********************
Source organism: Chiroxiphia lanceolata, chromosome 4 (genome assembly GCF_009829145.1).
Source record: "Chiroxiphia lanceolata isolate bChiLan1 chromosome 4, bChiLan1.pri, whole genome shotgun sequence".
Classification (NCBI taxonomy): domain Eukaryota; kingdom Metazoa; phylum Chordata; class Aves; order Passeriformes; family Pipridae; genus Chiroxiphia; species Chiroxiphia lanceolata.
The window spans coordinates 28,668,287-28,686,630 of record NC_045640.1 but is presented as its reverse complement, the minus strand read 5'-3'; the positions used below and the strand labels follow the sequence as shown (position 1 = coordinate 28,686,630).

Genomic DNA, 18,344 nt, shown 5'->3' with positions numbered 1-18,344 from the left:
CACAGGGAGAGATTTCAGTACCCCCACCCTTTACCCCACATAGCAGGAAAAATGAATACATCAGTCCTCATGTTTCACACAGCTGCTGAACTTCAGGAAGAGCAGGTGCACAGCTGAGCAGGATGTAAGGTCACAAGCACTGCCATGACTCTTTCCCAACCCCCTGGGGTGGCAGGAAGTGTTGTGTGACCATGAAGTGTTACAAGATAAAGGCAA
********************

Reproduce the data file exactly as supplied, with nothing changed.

Source organism: Chiroxiphia lanceolata, chromosome 4 (genome assembly GCF_009829145.1).
Source record: "Chiroxiphia lanceolata isolate bChiLan1 chromosome 4, bChiLan1.pri, whole genome shotgun sequence".
Classification (NCBI taxonomy): domain Eukaryota; kingdom Metazoa; phylum Chordata; class Aves; order Passeriformes; family Pipridae; genus Chiroxiphia; species Chiroxiphia lanceolata.
The window spans coordinates 28,668,287-28,686,630 of record NC_045640.1 but is presented as its reverse complement, the minus strand read 5'-3'; the positions used below and the strand labels follow the sequence as shown (position 1 = coordinate 28,686,630).

Genomic DNA, 18,344 nt, shown 5'->3' with positions numbered 1-18,344 from the left:
CACAGGGAGAGATTTCAGTACCCCCACCCTTTACCCCACATAGCAGGAAAAATGAATACATCAGTCCTCATGTTTCACACAGCTGCTGAACTTCAGGAAGAGCAGGTGCACAGCTGAGCAGGATGTAAGGTCACAAGCACTGCCATGACTCTTTCCCAACCCCCTGGGGTGGCAGGAAGTGTTGTGTGACCATGAAGTGTTACAAGATAAAGGCAA